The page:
Innovation, Regulation, R&D Productivity Headline Jam Packed DIA EuroMeeting

What will be the buzz going into the DIA’s 28th EuroMeeting? It’s hard to pick just one hot-button issue. Indeed, the association has organized more than 80 educational sessions in 14 themed tracks along with eight “Hot Topics” Sessions.

Whether your key focus is on clinical trial design, translational science and the intersection of industry and academia, gene therapy, orphan diseases, big data, innovation in medical devices, patient engagement or any number of other subjects, there will be plenty to choose from when the conference convenes April 6-8 in Hamburg, Germany.

As always with DIA, the focus is especially deep on regulatory issues.

One session that caught our eye, on the Hot Topics schedule, is the “European Regulatory Town Hall Meeting – An Interactive Discussion on the ‘EU Medicines Agencies Network Strategy to 2020.’”

The session will co-chaired by Ian Hudson, chief executive of the U.K.’s Medicines and Healthcare Products Regulatory Agency, and Guido Rasi, executive director of the European Medicines Agency.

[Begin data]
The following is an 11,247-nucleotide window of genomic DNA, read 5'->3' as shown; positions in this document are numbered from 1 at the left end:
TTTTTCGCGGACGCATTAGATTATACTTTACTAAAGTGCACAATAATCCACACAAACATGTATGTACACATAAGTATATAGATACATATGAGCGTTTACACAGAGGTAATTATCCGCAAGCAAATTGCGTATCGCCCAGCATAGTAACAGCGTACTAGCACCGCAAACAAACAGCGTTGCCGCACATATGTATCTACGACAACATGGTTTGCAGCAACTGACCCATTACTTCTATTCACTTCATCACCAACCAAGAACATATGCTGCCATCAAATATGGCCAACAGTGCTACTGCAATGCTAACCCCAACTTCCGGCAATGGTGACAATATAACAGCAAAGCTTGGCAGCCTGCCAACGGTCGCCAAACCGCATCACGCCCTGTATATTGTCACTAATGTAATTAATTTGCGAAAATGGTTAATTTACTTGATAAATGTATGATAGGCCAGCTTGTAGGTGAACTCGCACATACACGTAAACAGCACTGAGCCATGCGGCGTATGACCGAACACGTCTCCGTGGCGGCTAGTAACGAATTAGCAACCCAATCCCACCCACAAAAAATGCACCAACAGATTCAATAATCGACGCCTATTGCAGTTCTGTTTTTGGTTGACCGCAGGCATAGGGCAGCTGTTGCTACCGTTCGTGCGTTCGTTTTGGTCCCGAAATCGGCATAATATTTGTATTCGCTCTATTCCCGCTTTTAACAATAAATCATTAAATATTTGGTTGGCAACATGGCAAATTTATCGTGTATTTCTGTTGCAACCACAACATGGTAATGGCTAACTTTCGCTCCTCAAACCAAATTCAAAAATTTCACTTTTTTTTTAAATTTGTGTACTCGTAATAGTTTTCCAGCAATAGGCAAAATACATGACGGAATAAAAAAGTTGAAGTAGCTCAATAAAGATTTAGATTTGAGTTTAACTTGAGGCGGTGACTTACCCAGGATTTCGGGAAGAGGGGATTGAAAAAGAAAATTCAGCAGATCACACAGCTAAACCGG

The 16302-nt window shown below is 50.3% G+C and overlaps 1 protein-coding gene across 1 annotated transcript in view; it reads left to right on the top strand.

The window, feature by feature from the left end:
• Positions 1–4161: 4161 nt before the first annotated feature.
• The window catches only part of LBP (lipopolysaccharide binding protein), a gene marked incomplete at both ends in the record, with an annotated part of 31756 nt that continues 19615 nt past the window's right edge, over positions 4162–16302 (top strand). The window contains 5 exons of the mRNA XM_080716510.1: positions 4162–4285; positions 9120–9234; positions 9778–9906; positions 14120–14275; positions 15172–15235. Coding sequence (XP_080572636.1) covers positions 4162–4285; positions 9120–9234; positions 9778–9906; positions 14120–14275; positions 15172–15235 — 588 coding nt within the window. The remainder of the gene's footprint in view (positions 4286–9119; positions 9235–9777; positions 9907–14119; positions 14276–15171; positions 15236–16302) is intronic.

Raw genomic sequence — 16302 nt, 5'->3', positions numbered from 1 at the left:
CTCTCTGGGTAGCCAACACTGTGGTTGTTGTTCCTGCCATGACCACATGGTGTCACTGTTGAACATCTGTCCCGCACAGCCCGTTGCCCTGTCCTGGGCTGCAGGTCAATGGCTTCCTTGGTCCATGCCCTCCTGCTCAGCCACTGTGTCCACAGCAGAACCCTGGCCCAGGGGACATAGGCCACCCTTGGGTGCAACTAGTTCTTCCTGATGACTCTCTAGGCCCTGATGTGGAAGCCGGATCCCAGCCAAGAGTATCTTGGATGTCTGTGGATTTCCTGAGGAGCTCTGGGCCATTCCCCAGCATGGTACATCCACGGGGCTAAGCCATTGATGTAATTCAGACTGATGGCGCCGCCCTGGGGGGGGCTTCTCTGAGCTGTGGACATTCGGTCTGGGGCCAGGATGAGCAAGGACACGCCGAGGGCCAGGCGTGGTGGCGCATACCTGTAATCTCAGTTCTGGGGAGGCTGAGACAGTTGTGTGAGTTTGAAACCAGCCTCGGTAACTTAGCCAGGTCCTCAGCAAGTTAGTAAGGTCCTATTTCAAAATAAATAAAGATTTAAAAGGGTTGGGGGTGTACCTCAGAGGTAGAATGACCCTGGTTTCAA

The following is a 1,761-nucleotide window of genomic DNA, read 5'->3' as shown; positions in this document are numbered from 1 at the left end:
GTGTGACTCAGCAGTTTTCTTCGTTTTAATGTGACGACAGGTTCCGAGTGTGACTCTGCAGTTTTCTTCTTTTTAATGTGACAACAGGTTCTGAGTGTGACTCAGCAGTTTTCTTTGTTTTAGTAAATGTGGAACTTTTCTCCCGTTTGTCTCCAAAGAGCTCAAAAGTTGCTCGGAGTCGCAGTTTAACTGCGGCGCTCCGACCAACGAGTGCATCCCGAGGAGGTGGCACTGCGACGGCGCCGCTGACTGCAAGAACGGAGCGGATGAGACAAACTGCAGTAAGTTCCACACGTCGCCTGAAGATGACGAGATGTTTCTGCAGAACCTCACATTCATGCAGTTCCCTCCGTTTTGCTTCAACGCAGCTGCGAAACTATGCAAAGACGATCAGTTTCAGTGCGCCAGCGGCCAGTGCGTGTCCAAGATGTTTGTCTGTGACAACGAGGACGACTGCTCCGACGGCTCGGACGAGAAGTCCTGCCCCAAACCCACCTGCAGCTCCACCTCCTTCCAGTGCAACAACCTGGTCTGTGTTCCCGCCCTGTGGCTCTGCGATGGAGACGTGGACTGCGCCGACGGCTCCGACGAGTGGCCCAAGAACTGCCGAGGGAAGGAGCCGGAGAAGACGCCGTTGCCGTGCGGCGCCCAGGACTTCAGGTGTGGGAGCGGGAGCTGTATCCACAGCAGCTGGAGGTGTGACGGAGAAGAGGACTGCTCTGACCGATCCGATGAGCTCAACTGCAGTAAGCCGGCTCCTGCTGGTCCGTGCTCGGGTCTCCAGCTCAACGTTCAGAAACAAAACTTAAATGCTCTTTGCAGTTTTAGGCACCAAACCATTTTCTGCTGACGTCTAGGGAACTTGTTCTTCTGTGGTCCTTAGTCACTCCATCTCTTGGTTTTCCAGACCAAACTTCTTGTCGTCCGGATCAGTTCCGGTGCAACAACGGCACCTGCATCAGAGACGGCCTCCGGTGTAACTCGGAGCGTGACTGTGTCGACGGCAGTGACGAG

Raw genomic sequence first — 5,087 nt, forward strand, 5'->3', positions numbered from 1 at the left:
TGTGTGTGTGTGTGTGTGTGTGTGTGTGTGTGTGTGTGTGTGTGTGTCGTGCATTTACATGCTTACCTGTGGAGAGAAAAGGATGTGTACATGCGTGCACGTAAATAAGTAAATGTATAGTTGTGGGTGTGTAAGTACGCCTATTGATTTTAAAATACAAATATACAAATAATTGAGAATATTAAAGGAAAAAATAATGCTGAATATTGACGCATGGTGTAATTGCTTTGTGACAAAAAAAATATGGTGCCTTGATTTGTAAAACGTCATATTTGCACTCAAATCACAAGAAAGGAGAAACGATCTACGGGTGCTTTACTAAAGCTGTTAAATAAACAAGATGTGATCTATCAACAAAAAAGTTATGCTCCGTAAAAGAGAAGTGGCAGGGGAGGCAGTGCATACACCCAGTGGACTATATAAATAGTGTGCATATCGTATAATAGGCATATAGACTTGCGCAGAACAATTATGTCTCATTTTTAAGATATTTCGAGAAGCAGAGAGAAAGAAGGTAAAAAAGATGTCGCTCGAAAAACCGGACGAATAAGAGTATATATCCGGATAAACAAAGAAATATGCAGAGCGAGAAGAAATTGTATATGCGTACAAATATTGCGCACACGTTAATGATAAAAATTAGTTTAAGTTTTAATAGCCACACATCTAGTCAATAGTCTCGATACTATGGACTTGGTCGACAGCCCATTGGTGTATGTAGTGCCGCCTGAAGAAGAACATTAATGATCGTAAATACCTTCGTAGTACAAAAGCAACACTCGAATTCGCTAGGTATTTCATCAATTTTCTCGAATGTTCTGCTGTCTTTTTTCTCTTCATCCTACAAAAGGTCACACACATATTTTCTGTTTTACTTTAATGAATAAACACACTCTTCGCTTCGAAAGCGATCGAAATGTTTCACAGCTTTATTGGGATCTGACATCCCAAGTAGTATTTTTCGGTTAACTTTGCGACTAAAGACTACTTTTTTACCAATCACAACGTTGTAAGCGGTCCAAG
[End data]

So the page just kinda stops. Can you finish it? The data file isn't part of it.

Officials from several national agencies have been invited to speak and the audience will be asked to give live feedback through interactive voting on the themes and priorities of the strategy.

Also of acute interest will be “New Approaches to the Approval of Innovative Medicines: Do They Keep Their Promise?” in the Globalisation track.

Among the featured panelists will be Lawrence Liberti, executive director of the Centre for Innovation in Regulatory Science (CIRS). Liberti will speak on “Comparing the Characteristics and Use of Facilitated Regulatory Pathways by ICH and Maturing Agencies.” CIRS is a neutral, independent organization affiliated with Thomson Reuters that conducts novel research, convenes forums for healthcare stakeholders and provides insights to advance global regulatory and health technology assessment policies and enhance patient access to medicines.

Previewing his presentation, Liberti explained that facilitated regulatory pathways (FRPs) are alternatives to standard regulatory pathways which accelerate the development, submission, regulatory review, and patient access to important medicines with a positive benefit-risk balance for serious diseases or unmet medical need.

“Society must be willing to accept uncertainty about the benefits and harms of new medicines approved through these pathways, because of the serious risks of the disease, the lack of effective therapies and the belief that the initial data generated are reasonably predictive of clinical benefit, despite uncertainty about the true value of the therapy,” Liberti explained.

Expedited reviews made up 58% and 50% of all new active substance approvals at the U.S. FDA, and the Japanese Pharmaceuticals and Medical Devices Agency (PMDA) in 2014, and 13% at the European Medicines Agency, Liberti said.